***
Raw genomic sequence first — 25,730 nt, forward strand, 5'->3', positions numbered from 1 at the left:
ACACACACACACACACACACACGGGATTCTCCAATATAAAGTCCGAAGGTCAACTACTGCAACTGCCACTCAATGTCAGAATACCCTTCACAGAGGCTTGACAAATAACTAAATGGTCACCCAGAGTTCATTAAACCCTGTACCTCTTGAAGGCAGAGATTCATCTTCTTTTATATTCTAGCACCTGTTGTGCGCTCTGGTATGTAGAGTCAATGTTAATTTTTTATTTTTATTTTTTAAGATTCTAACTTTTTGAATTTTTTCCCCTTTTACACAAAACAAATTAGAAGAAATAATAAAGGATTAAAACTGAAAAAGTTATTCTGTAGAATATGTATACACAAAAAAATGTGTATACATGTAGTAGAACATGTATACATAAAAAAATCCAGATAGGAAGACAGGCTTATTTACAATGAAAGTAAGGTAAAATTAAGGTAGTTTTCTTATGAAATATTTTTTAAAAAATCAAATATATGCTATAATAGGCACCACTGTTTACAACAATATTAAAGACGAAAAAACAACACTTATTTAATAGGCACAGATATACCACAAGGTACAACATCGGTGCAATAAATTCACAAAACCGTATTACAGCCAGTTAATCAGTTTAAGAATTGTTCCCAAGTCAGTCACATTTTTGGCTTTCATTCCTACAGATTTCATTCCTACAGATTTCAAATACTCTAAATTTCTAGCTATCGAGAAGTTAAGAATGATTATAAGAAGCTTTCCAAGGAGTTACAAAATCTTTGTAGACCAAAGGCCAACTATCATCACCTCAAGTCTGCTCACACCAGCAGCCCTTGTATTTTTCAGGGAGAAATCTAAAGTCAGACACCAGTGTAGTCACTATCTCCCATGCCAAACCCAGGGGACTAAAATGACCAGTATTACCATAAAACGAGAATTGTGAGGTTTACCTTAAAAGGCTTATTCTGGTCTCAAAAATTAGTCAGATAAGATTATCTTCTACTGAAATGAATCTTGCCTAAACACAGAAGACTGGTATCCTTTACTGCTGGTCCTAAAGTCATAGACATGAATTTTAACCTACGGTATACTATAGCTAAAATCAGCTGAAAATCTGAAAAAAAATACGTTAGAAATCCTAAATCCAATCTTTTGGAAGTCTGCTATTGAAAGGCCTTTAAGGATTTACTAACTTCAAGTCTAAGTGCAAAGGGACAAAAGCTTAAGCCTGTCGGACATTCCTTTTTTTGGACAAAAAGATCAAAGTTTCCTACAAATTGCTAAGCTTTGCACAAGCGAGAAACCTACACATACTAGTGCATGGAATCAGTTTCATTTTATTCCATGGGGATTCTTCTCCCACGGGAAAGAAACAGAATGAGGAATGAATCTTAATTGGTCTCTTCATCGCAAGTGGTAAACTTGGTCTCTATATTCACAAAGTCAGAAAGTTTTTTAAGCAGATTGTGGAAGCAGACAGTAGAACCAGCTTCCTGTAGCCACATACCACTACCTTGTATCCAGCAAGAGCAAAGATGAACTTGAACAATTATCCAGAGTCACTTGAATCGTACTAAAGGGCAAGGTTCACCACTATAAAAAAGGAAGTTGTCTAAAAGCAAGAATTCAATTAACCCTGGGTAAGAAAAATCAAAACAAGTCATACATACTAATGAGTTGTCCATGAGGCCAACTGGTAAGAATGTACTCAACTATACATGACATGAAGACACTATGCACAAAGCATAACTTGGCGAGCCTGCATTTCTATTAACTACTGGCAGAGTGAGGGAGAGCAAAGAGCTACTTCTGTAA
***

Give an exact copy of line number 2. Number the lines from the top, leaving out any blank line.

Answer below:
ACACACACACACACACACACACGGGATTCTCCAATATAAAGTCCGAAGGTCAACTACTGCAACTGCCACTCAATGTCAGAATACCCTTCACAGAGGCTTGACAAATAACTAAATGGTCACCCAGAGTTCATTAAACCCTGTACCTCTTGAAGGCAGAGATTCATCTTCTTTTATATTCTAGCACCTGTTGTGCGCTCTGGTATGTAGAGTCAATGTTAATTTTTTATTTTTATTTTTTAAGATTCTAACTTTTTGAATTTTTTCCCCTTTTACACAAAACAAATTAGAAGAAATAATAAAGGATTAAAACTGAAAAAGTTATTCTGTAGAATATGTATACACAAAAAAATGTGTATACATGTAGTAGAACATGTATACATAAAAAAATCCAGATAGGAAGACAGGCTTATTTACAATGAAAGTAAGGTAAAATTAAGGTAGTTTTCTTATGAAATATTTTTTAAAAAATCAAATATATGCTATAATAGGCACCACTGTTTACAACAATATTAAAGACGAAAAAACAACACTTATTTAATAGGCACAGATATACCACAAGGTACAACATCGGTGCAATAAATTCACAAAACCGTATTACAGCCAGTTAATCAGTTTAAGAATTGTTCCCAAGTCAGTCACATTTTTGGCTTTCATTCCTACAGATTTCATTCCTACAGATTTCAAATACTCTAAATTTCTAGCTATCGAGAAGTTAAGAATGATTATAAGAAGCTTTCCAAGGAGTTACAAAATCTTTGTAGACCAAAGGCCAACTATCATCACCTCAAGTCTGCTCACACCAGCAGCCCTTGTATTTTTCAGGGAGAAATCTAAAGTCAGACACCAGTGTAGTCACTATCTCCCATGCCAAACCCAGGGGACTAAAATGACCAGTATTACCATAAAACGAGAATTGTGAGGTTTACCTTAAAAGGCTTATTCTGGTCTCAAAAATTAGTCAGATAAGATTATCTTCTACTGAAATGAATCTTGCCTAAACACAGAAGACTGGTATCCTTTACTGCTGGTCCTAAAGTCATAGACATGAATTTTAACCTACGGTATACTATAGCTAAAATCAGCTGAAAATCTGAAAAAAAATACGTTAGAAATCCTAAATCCAATCTTTTGGAAGTCTGCTATTGAAAGGCCTTTAAGGATTTACTAACTTCAAGTCTAAGTGCAAAGGGACAAAAGCTTAAGCCTGTCGGACATTCCTTTTTTTGGACAAAAAGATCAAAGTTTCCTACAAATTGCTAAGCTTTGCACAAGCGAGAAACCTACACATACTAGTGCATGGAATCAGTTTCATTTTATTCCATGGGGATTCTTCTCCCACGGGAAAGAAACAGAATGAGGAATGAATCTTAATTGGTCTCTTCATCGCAAGTGGTAAACTTGGTCTCTATATTCACAAAGTCAGAAAGTTTTTTAAGCAGATTGTGGAAGCAGACAGTAGAACCAGCTTCCTGTAGCCACATACCACTACCTTGTATCCAGCAAGAGCAAAGATGAACTTGAACAATTATCCAGAGTCACTTGAATCGTACTAAAGGGCAAGGTTCACCACTATAAAAAAGGAAGTTGTCTAAAAGCAAGAATTCAATTAACCCTGGGTAAGAAAAATCAAAACAAGTCATACATACTAATGAGTTGTCCATGAGGCCAACTGGTAAGAATGTACTCAACTATACATGACATGAAGACACTATGCACAAAGCATAACTTGGCGAGCCTGCATTTCTATTAACTACTGGCAGAGTGAGGGAGAGCAAAGAGCTACTTCTGTAA